Significant social unrest and violence have also roiled Syria, Yemen, Bahrain, Jordan, Algeria, Turkey and other Arab nations.  Syria has become the most violently repressive of these countries, with over 250,000 people killed to date and an unfolding sectarian warfare tragedy.  Free your people from the ruthless tyranny of your rule, Bashar al Assad!  With violent conflicts having spilled over into Iraq in summer 2014, and with ISIS gaining power, and bombers from the U.S. and Russia and other nations routinely raining destruction from the skies, repressive rule and extremist opposition is causing severe dislocations and heightened risks and terrible harms.

There are many ways to explain these surprisingly sudden developments in the Arab world.  One of the most persuasive is that freedom is “the magnetic true north for humanity”, so when personal and political liberties are repressed for too long, energy accumulates like the resistant friction that builds between two slowly moving tectonic plates before being released in a shocking earthquake.  Something eventually must give, and inevitably it does.  This may take the form of a big earthquake like the devastating earth tremor near Japan on March 11, 2011, or of violent turmoil like the unrest that is shaking so many Islamic nations today.

Most Americans can viscerally relate to the explanation that a desire for freedom is one of the most powerful motivating forces in human affairs.  The main focus of unrest in Middle Eastern countries is on a lack of good opportunities, high unemployment, widespread political corruption, violations of human rights, and the general state of inequalities, injustices, and repression in Islamic societies.  Other factors in this revolutionary zealotry are the increasing desperation of the majority of people and high costs for food and fuel.

Another factor that significantly affects the strife in Arab nations is the astonishingly young average age of people in these countries.  The median age in Egypt and Libya is a mere 24 years old, compared to more than 36 years old in the U.S.  The median age is even younger in Syria at 22, and in Yemen it is only 18!  Having attended one of the most liberal universities in the States in the late Sixties and early Seventies, I am keenly aware of young people’s idealism, potential fervor and sensitivity to injustice, as well as to hormonal drives.  On American university campuses, the late Sixties were an era of calls for an end to the murderous war in Vietnam and demands for personal freedoms and social justice, so it is no surprise that similar impulses have resulted in powerful expressions of youthful anger in Middle Eastern nations.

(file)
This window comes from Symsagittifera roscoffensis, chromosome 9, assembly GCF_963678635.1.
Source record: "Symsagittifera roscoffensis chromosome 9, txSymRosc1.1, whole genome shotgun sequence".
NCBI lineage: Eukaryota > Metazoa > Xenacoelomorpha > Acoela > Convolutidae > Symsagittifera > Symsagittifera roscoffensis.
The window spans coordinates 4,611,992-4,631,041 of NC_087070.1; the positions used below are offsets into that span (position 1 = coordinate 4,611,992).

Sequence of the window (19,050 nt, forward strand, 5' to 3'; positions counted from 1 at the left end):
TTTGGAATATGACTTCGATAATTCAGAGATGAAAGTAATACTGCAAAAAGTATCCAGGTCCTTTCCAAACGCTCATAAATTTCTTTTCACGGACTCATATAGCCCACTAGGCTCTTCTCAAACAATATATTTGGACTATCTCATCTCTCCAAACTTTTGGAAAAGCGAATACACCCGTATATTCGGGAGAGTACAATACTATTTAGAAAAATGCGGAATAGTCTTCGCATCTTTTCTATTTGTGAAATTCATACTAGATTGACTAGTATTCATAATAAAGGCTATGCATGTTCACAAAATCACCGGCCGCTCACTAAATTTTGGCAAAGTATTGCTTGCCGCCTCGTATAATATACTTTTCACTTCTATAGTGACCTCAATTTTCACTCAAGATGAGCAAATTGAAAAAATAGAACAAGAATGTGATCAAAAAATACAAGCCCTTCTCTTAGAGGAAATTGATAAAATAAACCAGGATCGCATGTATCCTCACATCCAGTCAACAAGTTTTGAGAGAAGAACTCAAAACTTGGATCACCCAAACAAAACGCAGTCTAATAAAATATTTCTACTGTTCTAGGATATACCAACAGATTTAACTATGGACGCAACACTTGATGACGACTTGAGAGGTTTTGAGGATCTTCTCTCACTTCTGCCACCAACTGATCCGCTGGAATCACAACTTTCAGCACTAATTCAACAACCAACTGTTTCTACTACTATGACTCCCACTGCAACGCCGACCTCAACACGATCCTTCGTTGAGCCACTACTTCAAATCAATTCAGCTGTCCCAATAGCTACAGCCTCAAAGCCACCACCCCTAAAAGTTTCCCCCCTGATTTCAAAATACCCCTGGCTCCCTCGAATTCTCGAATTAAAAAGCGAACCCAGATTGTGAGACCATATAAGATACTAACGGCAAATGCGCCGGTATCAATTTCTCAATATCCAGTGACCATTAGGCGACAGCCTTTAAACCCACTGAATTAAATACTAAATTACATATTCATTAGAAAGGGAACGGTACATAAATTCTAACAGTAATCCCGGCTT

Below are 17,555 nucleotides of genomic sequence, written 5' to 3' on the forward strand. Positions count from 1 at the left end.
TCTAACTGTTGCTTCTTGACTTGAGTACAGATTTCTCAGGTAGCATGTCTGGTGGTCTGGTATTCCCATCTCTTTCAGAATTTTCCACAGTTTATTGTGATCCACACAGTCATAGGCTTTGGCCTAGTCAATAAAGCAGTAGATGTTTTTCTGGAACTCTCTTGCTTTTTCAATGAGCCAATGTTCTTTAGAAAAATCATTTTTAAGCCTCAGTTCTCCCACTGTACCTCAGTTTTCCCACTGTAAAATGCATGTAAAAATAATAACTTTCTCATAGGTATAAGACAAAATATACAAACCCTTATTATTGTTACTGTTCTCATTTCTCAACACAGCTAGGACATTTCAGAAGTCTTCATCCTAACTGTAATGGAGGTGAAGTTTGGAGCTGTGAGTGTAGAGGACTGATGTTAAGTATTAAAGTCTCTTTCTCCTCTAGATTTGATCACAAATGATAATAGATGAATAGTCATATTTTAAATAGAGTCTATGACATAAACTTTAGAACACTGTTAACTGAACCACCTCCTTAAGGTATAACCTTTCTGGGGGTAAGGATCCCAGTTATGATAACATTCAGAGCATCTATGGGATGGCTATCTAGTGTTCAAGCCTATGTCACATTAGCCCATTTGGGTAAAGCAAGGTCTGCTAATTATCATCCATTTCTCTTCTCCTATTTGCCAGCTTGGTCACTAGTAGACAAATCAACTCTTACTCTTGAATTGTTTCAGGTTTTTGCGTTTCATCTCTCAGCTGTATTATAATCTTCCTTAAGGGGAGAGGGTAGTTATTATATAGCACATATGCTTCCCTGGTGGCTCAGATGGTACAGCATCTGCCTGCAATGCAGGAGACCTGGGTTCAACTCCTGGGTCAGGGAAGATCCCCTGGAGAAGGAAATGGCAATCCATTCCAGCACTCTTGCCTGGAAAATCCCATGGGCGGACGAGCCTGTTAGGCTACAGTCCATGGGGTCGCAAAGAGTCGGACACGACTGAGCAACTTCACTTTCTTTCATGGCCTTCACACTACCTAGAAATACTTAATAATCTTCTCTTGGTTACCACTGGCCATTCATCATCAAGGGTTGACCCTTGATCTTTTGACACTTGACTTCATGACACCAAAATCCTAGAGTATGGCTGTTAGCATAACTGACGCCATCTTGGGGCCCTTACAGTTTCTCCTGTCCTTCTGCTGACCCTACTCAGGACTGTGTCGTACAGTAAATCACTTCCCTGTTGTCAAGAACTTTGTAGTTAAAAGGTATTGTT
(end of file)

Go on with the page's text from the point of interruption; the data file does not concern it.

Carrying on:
The “pressure-cooker effect” is seen once again to be creating heightened risks of instability.  It is foolhardy to turn up the heat on a pressure cooker of frustration, resentment, anger and desperation that is stoked by unfairness, corrupt governance, a lack of opportunities and repression, whether in Arab societies or our own.

There are no doubt deeper and more complex reasons for the unrest that percolates beneath discontent in Muslim countries.  Some of these undercurrents will be explored below, because they are viscerally important perspectives.  Note, however, that there is often considerable merit in the principle of “Occam’s razor”, or the law of parsimony.  This principle states that the simplest explanation of any phenomena is often the best one.  Ideas that make the fewest assumptions amongst competing hypotheses frequently happen to be more accurate than elegantly speculative ones.

Leonardo da Vinci once observed that simplicity is the ultimate sophistication.  I like this idea!  But, while many people are predisposed to prefer simple explanations rather than more nuanced and abstruse ones, that doesn’t necessarily mean these opinions are accurate.  Those who are enamored with simple ideas often have suspect motives.  Evangelical Christians, for example, LOVE simple explanations!  I mean, “Presto! -- God, etc.”  This does not make such presumptuous explanations more probable.  Non-infidel Muslims also embrace simplistic worldviews.  “Presto! – Allah, etc.”  Whatever! 

My personal “religion” is one that has an overarching principle:  the best worldview is one that sensibly accords a reasonable modicum of mutual respect to people of every faith.  Such a belief system would be much better for humanity than the whole passel of conflicting dogmas of religious establishments all put together.  As natural resources become scarcer, conflicts of interest become more intense around the globe and people with outsized power and influence are becoming more jealously stubborn and uncompromising.  At the same time, commitments to social justice and mutual security seem to be becoming harder to achieve.  But it sure would be advantageous to try harder to restructure our economic and political systems in ways that would be most likely to create conditions that will prove to be more favorable.  Let us emulate Thomas Paine, who wrote in The Rights of Man:

“Independence is my happiness, and I view things as they are, without regard to place or person; 

   my country is the world, and my religion is to do good.”